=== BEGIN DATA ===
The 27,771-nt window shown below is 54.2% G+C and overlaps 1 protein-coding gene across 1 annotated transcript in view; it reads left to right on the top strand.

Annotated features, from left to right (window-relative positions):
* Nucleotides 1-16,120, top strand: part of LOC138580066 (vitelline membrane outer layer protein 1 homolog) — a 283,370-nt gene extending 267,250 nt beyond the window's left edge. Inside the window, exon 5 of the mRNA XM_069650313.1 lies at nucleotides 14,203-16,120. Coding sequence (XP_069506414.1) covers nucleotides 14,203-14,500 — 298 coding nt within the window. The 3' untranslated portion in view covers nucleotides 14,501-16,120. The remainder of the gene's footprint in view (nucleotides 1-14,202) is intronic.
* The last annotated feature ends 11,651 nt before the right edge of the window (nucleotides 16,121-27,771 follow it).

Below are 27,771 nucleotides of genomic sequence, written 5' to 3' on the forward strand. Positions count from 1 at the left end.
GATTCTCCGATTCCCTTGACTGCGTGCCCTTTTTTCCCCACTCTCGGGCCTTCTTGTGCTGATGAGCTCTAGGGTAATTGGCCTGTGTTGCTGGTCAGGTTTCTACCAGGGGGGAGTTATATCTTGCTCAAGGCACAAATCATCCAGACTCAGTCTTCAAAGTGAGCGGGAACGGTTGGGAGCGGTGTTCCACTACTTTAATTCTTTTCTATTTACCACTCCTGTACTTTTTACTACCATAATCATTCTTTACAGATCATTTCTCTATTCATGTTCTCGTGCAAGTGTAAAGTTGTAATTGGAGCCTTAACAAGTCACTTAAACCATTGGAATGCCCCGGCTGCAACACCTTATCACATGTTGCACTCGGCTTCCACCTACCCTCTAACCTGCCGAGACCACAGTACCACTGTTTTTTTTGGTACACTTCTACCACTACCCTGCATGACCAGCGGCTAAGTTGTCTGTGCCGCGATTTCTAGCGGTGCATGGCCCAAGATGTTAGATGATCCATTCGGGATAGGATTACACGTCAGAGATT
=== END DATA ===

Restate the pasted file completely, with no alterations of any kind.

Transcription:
The 27,771-nt window shown below is 54.2% G+C and overlaps 1 protein-coding gene across 1 annotated transcript in view; it reads left to right on the top strand.

Annotated features, from left to right (window-relative positions):
* Nucleotides 1-16,120, top strand: part of LOC138580066 (vitelline membrane outer layer protein 1 homolog) — a 283,370-nt gene extending 267,250 nt beyond the window's left edge. Inside the window, exon 5 of the mRNA XM_069650313.1 lies at nucleotides 14,203-16,120. Coding sequence (XP_069506414.1) covers nucleotides 14,203-14,500 — 298 coding nt within the window. The 3' untranslated portion in view covers nucleotides 14,501-16,120. The remainder of the gene's footprint in view (nucleotides 1-14,202) is intronic.
* The last annotated feature ends 11,651 nt before the right edge of the window (nucleotides 16,121-27,771 follow it).

Below are 27,771 nucleotides of genomic sequence, written 5' to 3' on the forward strand. Positions count from 1 at the left end.
GATTCTCCGATTCCCTTGACTGCGTGCCCTTTTTTCCCCACTCTCGGGCCTTCTTGTGCTGATGAGCTCTAGGGTAATTGGCCTGTGTTGCTGGTCAGGTTTCTACCAGGGGGGAGTTATATCTTGCTCAAGGCACAAATCATCCAGACTCAGTCTTCAAAGTGAGCGGGAACGGTTGGGAGCGGTGTTCCACTACTTTAATTCTTTTCTATTTACCACTCCTGTACTTTTTACTACCATAATCATTCTTTACAGATCATTTCTCTATTCATGTTCTCGTGCAAGTGTAAAGTTGTAATTGGAGCCTTAACAAGTCACTTAAACCATTGGAATGCCCCGGCTGCAACACCTTATCACATGTTGCACTCGGCTTCCACCTACCCTCTAACCTGCCGAGACCACAGTACCACTGTTTTTTTTGGTACACTTCTACCACTACCCTGCATGACCAGCGGCTAAGTTGTCTGTGCCGCGATTTCTAGCGGTGCATGGCCCAAGATGTTAGATGATCCATTCGGGATAGGATTACACGTCAGAGATT